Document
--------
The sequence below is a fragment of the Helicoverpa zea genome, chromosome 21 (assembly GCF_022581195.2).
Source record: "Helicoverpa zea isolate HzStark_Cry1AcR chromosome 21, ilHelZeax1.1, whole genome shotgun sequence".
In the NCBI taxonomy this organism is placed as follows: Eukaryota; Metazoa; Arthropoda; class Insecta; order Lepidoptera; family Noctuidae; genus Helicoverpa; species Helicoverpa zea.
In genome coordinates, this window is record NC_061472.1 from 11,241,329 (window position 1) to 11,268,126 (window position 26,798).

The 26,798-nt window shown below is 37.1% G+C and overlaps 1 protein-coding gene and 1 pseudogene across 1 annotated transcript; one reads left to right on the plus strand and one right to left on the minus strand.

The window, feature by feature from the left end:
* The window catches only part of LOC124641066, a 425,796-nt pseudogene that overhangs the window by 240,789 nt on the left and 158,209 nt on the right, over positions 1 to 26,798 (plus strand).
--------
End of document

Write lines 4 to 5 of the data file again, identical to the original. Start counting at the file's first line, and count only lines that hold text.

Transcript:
In genome coordinates, this window is record NC_061472.1 from 11,241,329 (window position 1) to 11,268,126 (window position 26,798).

The 26,798-nt window shown below is 37.1% G+C and overlaps 1 protein-coding gene and 1 pseudogene across 1 annotated transcript; one reads left to right on the plus strand and one right to left on the minus strand.